Workshop in Law, Philosophy, and Political Theory


Spring Semester 2018

All classes meet in 141 Boalt Hall (unless otherwise noted*), Fridays from 12:00pm-3:15pm. To request a copy of papers contact:

Course description:

This course is a workshop for discussing work-in-progress in moral, political, and legal theory. The workshop creates a space for students to engage directly with philosophers, political theorists, and legal scholars working on normative questions toward the goal of fostering critical thinking about concepts of value and developing analytical thinking and writing skills. Another aim is to bring together people from different disciplines and perspectives who have strong normative interests or who speak to issues philosophers and theorists should know something about. In Spring 2018, the theme will be democracy. The list of invited speakers is below.

The format of the course is as follows. For the sessions with guest presenters, lunch will be served starting at 12:00. We’ll begin at 12:15. A designated commentator will lead off with a 15-minute comment on the paper. The presenter will have 5-10 minutes to respond and then we will open up the discussion to the group. The first part of the course will be open to non-enrolled students, faculty, and visitors who wish to participate in the workshop discussion. We’ll stop for a break at 2 and those not enrolled in the course will leave. Enrolled students will continue the discussion with the guest from 2:10 to 3:00.

This is a cross-listed/room-shared course. Law Students enroll through the Law School (Law 210.2B), the Philosophy Department (Philosophy 290-6), or the Political Science Department (PS 211). The first class will meet on Friday, January 19. 

Students enrolled or interested in enrolling should visit the bCourses site:
January 19 Professor Joshua Cohen
Niko Kolodny

Introductory meeting
(for enrolled students only)

January 26 Charles Beitz
Edwards S. Sanford Professor of Politics
Princeton University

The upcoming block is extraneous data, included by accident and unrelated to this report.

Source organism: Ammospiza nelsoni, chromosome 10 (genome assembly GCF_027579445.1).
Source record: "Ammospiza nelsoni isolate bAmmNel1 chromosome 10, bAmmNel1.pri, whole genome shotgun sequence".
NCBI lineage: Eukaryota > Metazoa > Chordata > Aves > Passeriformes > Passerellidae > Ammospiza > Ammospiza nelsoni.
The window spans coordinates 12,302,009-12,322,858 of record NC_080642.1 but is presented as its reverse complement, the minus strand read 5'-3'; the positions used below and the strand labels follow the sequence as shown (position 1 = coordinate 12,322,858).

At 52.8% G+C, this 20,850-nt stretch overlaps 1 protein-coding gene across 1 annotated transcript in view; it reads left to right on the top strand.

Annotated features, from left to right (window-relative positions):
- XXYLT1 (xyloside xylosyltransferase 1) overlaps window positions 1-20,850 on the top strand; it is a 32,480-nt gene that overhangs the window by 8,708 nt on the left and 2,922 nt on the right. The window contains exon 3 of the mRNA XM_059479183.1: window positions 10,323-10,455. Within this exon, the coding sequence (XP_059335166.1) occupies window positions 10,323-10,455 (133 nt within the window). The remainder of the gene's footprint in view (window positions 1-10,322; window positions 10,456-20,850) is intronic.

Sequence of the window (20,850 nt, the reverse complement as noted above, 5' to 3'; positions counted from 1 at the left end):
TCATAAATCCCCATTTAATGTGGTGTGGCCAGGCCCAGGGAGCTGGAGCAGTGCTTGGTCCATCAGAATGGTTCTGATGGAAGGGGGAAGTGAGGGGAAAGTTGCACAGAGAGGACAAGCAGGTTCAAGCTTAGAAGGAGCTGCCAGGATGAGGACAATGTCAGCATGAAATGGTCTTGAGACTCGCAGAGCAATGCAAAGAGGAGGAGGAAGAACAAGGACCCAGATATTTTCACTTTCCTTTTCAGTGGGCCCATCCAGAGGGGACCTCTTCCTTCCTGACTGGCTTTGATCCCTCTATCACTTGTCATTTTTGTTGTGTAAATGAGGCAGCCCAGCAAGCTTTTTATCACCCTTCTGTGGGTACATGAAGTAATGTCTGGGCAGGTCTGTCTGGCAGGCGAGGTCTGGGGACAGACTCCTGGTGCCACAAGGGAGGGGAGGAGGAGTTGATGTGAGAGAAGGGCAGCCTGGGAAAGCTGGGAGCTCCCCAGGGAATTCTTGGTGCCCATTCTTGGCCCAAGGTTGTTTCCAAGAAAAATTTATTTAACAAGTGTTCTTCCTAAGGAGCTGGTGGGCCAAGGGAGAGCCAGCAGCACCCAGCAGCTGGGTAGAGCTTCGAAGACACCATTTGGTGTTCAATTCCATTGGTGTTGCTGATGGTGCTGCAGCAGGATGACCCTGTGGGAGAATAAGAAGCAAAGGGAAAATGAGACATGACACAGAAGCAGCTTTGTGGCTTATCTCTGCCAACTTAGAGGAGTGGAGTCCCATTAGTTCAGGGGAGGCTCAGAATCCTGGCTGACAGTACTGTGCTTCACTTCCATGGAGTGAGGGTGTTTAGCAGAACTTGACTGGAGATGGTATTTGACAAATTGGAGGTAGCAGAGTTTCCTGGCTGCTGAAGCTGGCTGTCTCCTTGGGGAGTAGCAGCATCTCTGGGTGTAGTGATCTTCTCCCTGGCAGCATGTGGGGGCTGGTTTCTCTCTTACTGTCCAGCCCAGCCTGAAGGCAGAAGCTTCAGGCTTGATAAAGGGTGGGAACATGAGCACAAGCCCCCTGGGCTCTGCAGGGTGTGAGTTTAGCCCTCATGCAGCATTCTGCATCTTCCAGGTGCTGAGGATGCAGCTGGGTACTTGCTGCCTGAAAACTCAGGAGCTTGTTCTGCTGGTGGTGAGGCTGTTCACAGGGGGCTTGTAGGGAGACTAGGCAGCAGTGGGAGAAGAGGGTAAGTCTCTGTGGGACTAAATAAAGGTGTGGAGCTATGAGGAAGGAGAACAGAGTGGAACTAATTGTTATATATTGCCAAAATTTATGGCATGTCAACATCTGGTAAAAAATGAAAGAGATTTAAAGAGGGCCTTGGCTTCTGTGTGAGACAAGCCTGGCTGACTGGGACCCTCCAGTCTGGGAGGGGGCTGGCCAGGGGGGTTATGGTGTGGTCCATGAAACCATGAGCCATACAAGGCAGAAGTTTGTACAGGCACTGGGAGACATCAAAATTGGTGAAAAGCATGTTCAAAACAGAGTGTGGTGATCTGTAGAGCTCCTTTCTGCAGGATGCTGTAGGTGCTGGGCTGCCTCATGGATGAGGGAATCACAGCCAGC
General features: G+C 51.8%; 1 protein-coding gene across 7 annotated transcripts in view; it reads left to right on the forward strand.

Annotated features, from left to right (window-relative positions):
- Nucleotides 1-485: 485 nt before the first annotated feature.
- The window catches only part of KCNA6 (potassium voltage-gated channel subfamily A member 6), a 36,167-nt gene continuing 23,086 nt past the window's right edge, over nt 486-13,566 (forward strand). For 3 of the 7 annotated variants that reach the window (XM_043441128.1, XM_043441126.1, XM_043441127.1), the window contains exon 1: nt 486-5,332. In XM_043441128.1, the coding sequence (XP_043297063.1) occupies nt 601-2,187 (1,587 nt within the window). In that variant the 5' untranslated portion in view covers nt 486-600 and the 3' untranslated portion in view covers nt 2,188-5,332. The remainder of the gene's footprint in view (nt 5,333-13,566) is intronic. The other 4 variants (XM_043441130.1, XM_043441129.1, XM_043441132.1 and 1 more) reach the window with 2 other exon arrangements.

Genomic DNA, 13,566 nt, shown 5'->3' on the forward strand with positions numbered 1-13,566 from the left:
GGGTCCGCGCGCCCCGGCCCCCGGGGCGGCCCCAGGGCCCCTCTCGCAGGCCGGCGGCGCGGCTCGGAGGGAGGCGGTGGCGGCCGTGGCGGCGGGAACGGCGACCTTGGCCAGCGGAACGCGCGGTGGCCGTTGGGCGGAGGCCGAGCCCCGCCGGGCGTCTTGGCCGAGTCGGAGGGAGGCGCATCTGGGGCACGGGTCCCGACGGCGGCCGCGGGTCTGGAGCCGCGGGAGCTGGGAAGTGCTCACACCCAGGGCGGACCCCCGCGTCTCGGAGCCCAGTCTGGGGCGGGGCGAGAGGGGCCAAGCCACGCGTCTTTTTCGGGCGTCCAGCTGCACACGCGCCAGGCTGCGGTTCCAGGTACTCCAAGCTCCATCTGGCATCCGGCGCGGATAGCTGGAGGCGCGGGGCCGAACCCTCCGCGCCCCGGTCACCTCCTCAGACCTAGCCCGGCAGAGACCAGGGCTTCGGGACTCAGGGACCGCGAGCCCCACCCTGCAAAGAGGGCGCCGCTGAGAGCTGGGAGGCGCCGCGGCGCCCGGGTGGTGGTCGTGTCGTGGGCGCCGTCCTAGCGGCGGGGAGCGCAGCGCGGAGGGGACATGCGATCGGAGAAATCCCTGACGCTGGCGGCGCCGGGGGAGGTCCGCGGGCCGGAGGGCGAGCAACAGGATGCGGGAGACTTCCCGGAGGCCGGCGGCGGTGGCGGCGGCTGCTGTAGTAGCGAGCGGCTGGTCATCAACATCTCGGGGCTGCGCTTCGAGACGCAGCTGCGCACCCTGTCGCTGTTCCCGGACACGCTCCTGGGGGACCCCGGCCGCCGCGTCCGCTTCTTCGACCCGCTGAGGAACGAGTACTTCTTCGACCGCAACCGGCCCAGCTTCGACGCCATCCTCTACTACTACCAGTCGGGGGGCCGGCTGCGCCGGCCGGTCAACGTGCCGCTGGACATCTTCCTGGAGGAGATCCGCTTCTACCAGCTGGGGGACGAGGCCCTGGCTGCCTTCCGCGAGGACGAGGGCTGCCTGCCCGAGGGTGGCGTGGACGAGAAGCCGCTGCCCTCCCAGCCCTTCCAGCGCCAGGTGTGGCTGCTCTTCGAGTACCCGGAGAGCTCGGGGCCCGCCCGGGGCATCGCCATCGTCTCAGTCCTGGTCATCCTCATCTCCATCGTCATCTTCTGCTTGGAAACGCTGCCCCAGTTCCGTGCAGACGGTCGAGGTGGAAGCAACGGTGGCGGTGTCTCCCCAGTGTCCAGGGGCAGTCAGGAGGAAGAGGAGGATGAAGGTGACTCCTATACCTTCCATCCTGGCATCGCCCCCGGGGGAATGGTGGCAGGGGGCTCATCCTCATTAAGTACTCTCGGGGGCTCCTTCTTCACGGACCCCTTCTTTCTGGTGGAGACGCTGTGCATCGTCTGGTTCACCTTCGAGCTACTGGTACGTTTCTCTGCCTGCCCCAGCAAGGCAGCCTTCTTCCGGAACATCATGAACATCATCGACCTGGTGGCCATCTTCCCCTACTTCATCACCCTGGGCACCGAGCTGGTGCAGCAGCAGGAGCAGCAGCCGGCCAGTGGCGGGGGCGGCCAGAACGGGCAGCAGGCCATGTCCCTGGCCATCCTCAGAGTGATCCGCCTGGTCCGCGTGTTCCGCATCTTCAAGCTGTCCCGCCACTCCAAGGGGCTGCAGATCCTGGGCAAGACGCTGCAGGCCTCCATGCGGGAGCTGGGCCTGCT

“How is Partisan
Gerrymandering Unfair?”


February 2

Emilee Chapman
Assistant Professor of Political Science
Stanford University

“Challenges in Promoting Democratic Partisanship”

February 9 Richard Brooks
Charles Keller Beekman Professor of Law
Columbia University

To Call Forth: Creating and Maintaining Constitutive Distinctions through Spoken Address

February 16 Josiah Ober
Tsakopoulos-Kounalakis Professor, Political Science and Classics
Stanford University

Selections from
Demopolis: Democracy Before Liberalism in Theory and Practice

February 23 Alex Guerrero
Associate Professor of Philosophy
Rutgers University

The Epistemic and Metaphysical Roles of Voting: Addressing the Dual-Role Dilemma

March 2 Paul Pierson
John Gross Endowed Chair, Professor of Political Science
University of California, Berkeley
“Goodbye to Pluralism? Studying Power in Contemporary American Politics”
March 9 Professor Joshua Cohen

For enrolled students only
Office Hours


March 16

Gabriel Lenz
Associate Professor of Political Science
University of California, Berkeley
“The Importance of Knowing What Goes With What: Reinterpreting the Evidence on Policy Attitude Stability”
March 23 Alvin Goldman
Board of Governors Professor of Philosophy and Cognitive Science
Rutgers University
“Free Speech, Fake News, 
and Democracy”
April 6 Daniel Viehoff
Assistant Professor of Philosophy
New York University
Abstract: “Power and Equality”
April 13

George Borjas
Robert W. Scrivner Professor of Economics and Social Policy
Kennedy School of Government, Harvard University

“What Does Immigration Economics Imply about Immigration Policy?”

April 20 Meena Krishnamurthy
Assistant Professor of Philosophy
University of Michigan
“White Blindness”
April 27*
Room 145
Bertrall Ross
Professor of Law
University of California, Berkeley

Selections from
Gerrymandering Harms

Workshop Archives